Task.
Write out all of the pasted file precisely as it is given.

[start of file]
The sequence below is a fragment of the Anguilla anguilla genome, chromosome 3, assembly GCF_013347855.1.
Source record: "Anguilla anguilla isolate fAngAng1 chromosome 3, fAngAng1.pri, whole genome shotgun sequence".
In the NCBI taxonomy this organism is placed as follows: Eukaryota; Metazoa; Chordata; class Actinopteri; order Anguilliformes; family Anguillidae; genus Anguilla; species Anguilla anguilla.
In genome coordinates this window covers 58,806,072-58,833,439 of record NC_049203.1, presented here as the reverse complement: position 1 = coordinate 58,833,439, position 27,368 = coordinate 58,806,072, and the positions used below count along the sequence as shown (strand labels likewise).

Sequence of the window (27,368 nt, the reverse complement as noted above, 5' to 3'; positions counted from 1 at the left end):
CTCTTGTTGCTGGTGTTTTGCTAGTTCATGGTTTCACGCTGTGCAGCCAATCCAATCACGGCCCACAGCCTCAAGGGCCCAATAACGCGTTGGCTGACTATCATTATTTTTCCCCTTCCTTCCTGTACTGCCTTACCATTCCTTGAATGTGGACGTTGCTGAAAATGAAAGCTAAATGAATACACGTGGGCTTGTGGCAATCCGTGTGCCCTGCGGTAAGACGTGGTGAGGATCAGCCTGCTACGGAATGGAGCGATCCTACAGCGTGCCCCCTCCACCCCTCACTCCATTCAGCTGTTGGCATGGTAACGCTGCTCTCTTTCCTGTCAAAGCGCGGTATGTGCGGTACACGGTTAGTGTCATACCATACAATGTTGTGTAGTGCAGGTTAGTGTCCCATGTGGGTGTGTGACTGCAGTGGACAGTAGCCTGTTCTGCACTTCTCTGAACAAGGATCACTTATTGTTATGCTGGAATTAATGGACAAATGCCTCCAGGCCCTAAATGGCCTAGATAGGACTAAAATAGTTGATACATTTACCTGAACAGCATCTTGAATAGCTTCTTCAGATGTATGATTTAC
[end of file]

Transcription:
The sequence below is a fragment of the Anguilla anguilla genome, chromosome 3, assembly GCF_013347855.1.
Source record: "Anguilla anguilla isolate fAngAng1 chromosome 3, fAngAng1.pri, whole genome shotgun sequence".
In the NCBI taxonomy this organism is placed as follows: Eukaryota; Metazoa; Chordata; class Actinopteri; order Anguilliformes; family Anguillidae; genus Anguilla; species Anguilla anguilla.
In genome coordinates this window covers 58,806,072-58,833,439 of record NC_049203.1, presented here as the reverse complement: position 1 = coordinate 58,833,439, position 27,368 = coordinate 58,806,072, and the positions used below count along the sequence as shown (strand labels likewise).

Sequence of the window (27,368 nt, the reverse complement as noted above, 5' to 3'; positions counted from 1 at the left end):
CTCTTGTTGCTGGTGTTTTGCTAGTTCATGGTTTCACGCTGTGCAGCCAATCCAATCACGGCCCACAGCCTCAAGGGCCCAATAACGCGTTGGCTGACTATCATTATTTTTCCCCTTCCTTCCTGTACTGCCTTACCATTCCTTGAATGTGGACGTTGCTGAAAATGAAAGCTAAATGAATACACGTGGGCTTGTGGCAATCCGTGTGCCCTGCGGTAAGACGTGGTGAGGATCAGCCTGCTACGGAATGGAGCGATCCTACAGCGTGCCCCCTCCACCCCTCACTCCATTCAGCTGTTGGCATGGTAACGCTGCTCTCTTTCCTGTCAAAGCGCGGTATGTGCGGTACACGGTTAGTGTCATACCATACAATGTTGTGTAGTGCAGGTTAGTGTCCCATGTGGGTGTGTGACTGCAGTGGACAGTAGCCTGTTCTGCACTTCTCTGAACAAGGATCACTTATTGTTATGCTGGAATTAATGGACAAATGCCTCCAGGCCCTAAATGGCCTAGATAGGACTAAAATAGTTGATACATTTACCTGAACAGCATCTTGAATAGCTTCTTCAGATGTATGATTTAC